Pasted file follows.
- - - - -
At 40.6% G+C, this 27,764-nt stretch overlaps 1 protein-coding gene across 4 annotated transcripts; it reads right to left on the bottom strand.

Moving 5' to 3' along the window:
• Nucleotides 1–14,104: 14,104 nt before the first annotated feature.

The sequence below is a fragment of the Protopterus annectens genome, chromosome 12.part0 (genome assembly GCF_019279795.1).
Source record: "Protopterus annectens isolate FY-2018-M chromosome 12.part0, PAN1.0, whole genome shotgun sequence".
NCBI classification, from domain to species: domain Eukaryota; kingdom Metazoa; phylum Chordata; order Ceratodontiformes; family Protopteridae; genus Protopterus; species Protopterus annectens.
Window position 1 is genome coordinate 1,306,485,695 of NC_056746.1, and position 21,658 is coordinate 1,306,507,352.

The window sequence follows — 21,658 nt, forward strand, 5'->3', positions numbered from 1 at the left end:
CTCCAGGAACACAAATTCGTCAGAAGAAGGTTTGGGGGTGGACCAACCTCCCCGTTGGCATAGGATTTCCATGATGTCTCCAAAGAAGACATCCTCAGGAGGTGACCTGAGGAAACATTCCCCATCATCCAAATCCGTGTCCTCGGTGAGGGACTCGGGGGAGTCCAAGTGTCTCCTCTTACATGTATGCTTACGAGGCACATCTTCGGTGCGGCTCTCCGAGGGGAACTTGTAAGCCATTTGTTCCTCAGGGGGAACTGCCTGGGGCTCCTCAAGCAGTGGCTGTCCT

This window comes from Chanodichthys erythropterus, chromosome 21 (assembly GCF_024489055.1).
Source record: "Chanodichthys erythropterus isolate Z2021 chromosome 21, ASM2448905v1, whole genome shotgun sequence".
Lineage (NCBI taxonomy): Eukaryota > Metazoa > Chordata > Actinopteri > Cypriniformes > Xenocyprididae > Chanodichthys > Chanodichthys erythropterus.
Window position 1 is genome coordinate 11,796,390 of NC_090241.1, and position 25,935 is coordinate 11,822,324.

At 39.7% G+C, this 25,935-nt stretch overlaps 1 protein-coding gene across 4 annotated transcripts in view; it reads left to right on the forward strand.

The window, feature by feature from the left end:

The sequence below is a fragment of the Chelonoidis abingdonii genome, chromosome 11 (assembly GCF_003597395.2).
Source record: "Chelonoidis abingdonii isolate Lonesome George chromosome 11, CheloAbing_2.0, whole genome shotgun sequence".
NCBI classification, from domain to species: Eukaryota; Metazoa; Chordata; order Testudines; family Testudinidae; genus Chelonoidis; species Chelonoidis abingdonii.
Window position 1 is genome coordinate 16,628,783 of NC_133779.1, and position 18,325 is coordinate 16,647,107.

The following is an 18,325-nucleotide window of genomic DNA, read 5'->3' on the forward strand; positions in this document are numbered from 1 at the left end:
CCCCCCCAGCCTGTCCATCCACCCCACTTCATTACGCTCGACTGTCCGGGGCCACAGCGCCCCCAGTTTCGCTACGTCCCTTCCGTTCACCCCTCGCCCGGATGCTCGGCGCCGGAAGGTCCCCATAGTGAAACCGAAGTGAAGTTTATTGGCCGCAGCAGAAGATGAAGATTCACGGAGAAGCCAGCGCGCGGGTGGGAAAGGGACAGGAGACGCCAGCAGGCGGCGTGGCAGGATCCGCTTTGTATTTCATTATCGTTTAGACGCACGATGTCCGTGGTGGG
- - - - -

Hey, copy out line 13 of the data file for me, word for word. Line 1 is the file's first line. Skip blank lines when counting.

Window position 1 is genome coordinate 11,796,390 of NC_090241.1, and position 25,935 is coordinate 11,822,324.